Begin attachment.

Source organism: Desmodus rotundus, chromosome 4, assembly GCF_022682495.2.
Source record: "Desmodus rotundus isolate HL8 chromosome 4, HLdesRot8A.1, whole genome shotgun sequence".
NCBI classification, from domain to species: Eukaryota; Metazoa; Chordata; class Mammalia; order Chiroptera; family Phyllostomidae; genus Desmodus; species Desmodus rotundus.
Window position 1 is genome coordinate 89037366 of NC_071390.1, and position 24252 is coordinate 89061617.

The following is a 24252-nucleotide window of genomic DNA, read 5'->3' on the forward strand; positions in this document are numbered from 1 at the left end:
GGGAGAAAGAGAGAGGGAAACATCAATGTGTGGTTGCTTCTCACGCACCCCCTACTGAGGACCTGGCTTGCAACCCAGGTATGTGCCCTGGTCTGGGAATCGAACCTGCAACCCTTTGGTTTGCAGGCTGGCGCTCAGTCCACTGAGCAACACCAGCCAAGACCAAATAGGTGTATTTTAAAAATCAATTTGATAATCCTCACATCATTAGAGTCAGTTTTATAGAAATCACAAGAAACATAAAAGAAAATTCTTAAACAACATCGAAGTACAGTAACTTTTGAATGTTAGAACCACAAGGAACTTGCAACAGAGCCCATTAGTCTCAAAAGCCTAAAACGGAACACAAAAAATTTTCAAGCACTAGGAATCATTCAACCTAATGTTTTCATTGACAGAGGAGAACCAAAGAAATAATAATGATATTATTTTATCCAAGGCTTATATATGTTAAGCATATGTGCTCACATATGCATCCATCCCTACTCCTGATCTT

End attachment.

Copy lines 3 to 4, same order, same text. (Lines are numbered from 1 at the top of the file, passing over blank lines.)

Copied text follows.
NCBI classification, from domain to species: Eukaryota; Metazoa; Chordata; class Mammalia; order Chiroptera; family Phyllostomidae; genus Desmodus; species Desmodus rotundus.
Window position 1 is genome coordinate 89037366 of NC_071390.1, and position 24252 is coordinate 89061617.